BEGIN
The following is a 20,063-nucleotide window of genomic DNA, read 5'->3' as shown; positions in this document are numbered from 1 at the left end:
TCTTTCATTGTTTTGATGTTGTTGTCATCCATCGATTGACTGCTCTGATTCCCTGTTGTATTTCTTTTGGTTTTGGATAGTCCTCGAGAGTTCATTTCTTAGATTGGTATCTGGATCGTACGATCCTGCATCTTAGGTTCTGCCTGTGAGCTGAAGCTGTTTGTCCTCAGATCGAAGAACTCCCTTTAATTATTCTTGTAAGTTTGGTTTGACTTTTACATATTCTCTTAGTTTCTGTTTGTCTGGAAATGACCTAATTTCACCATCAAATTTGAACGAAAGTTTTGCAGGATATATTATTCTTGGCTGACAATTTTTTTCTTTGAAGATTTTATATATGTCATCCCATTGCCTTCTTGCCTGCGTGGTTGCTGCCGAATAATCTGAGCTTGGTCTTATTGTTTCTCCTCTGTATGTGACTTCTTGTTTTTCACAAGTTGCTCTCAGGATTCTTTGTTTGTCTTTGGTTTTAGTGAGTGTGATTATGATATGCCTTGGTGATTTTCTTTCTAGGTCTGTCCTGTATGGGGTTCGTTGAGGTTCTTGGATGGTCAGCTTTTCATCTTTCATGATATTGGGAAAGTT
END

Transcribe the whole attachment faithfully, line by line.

The following is a 20,063-nucleotide window of genomic DNA, read 5'->3' as shown; positions in this document are numbered from 1 at the left end:
TCTTTCATTGTTTTGATGTTGTTGTCATCCATCGATTGACTGCTCTGATTCCCTGTTGTATTTCTTTTGGTTTTGGATAGTCCTCGAGAGTTCATTTCTTAGATTGGTATCTGGATCGTACGATCCTGCATCTTAGGTTCTGCCTGTGAGCTGAAGCTGTTTGTCCTCAGATCGAAGAACTCCCTTTAATTATTCTTGTAAGTTTGGTTTGACTTTTACATATTCTCTTAGTTTCTGTTTGTCTGGAAATGACCTAATTTCACCATCAAATTTGAACGAAAGTTTTGCAGGATATATTATTCTTGGCTGACAATTTTTTTCTTTGAAGATTTTATATATGTCATCCCATTGCCTTCTTGCCTGCGTGGTTGCTGCCGAATAATCTGAGCTTGGTCTTATTGTTTCTCCTCTGTATGTGACTTCTTGTTTTTCACAAGTTGCTCTCAGGATTCTTTGTTTGTCTTTGGTTTTAGTGAGTGTGATTATGATATGCCTTGGTGATTTTCTTTCTAGGTCTGTCCTGTATGGGGTTCGTTGAGGTTCTTGGATGGTCAGCTTTTCATCTTTCATGATATTGGGAAAGTT